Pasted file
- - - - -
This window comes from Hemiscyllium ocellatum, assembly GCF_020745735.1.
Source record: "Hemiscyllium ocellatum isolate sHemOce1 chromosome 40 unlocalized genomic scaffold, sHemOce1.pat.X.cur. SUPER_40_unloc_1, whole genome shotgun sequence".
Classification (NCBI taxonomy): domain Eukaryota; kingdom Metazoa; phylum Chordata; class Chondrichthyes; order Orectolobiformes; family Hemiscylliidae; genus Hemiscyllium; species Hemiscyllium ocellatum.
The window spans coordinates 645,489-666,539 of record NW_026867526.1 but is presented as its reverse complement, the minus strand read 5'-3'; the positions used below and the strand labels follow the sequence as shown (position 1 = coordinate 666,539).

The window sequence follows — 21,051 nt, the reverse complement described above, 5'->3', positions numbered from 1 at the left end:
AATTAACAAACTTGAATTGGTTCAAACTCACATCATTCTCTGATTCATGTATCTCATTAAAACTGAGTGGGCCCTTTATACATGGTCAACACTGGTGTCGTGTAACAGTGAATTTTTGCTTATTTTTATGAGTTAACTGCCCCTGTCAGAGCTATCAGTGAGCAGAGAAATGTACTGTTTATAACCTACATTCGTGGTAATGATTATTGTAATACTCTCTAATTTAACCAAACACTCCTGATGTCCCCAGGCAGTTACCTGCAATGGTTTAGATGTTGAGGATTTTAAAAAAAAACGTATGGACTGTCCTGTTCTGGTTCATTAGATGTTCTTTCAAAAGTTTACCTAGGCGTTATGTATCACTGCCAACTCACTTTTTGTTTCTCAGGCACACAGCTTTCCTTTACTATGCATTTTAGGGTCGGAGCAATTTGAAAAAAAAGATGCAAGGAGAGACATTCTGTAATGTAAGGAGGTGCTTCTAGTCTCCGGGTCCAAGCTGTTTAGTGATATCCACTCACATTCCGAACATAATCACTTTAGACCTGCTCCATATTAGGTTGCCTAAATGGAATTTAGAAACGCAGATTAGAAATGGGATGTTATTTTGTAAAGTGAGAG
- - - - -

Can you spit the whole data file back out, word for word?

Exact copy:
This window comes from Hemiscyllium ocellatum, assembly GCF_020745735.1.
Source record: "Hemiscyllium ocellatum isolate sHemOce1 chromosome 40 unlocalized genomic scaffold, sHemOce1.pat.X.cur. SUPER_40_unloc_1, whole genome shotgun sequence".
Classification (NCBI taxonomy): domain Eukaryota; kingdom Metazoa; phylum Chordata; class Chondrichthyes; order Orectolobiformes; family Hemiscylliidae; genus Hemiscyllium; species Hemiscyllium ocellatum.
The window spans coordinates 645,489-666,539 of record NW_026867526.1 but is presented as its reverse complement, the minus strand read 5'-3'; the positions used below and the strand labels follow the sequence as shown (position 1 = coordinate 666,539).

The window sequence follows — 21,051 nt, the reverse complement described above, 5'->3', positions numbered from 1 at the left end:
AATTAACAAACTTGAATTGGTTCAAACTCACATCATTCTCTGATTCATGTATCTCATTAAAACTGAGTGGGCCCTTTATACATGGTCAACACTGGTGTCGTGTAACAGTGAATTTTTGCTTATTTTTATGAGTTAACTGCCCCTGTCAGAGCTATCAGTGAGCAGAGAAATGTACTGTTTATAACCTACATTCGTGGTAATGATTATTGTAATACTCTCTAATTTAACCAAACACTCCTGATGTCCCCAGGCAGTTACCTGCAATGGTTTAGATGTTGAGGATTTTAAAAAAAAACGTATGGACTGTCCTGTTCTGGTTCATTAGATGTTCTTTCAAAAGTTTACCTAGGCGTTATGTATCACTGCCAACTCACTTTTTGTTTCTCAGGCACACAGCTTTCCTTTACTATGCATTTTAGGGTCGGAGCAATTTGAAAAAAAAGATGCAAGGAGAGACATTCTGTAATGTAAGGAGGTGCTTCTAGTCTCCGGGTCCAAGCTGTTTAGTGATATCCACTCACATTCCGAACATAATCACTTTAGACCTGCTCCATATTAGGTTGCCTAAATGGAATTTAGAAACGCAGATTAGAAATGGGATGTTATTTTGTAAAGTGAGAG